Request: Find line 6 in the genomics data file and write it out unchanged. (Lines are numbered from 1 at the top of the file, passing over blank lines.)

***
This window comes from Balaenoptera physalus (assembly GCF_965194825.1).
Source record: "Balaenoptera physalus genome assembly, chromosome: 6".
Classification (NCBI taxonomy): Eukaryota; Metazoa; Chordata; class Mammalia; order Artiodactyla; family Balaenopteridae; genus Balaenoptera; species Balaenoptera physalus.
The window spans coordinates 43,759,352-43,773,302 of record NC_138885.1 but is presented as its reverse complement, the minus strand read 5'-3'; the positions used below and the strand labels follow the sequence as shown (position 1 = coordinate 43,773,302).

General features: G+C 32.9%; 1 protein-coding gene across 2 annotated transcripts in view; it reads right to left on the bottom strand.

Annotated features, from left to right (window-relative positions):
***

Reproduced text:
Annotated features, from left to right (window-relative positions):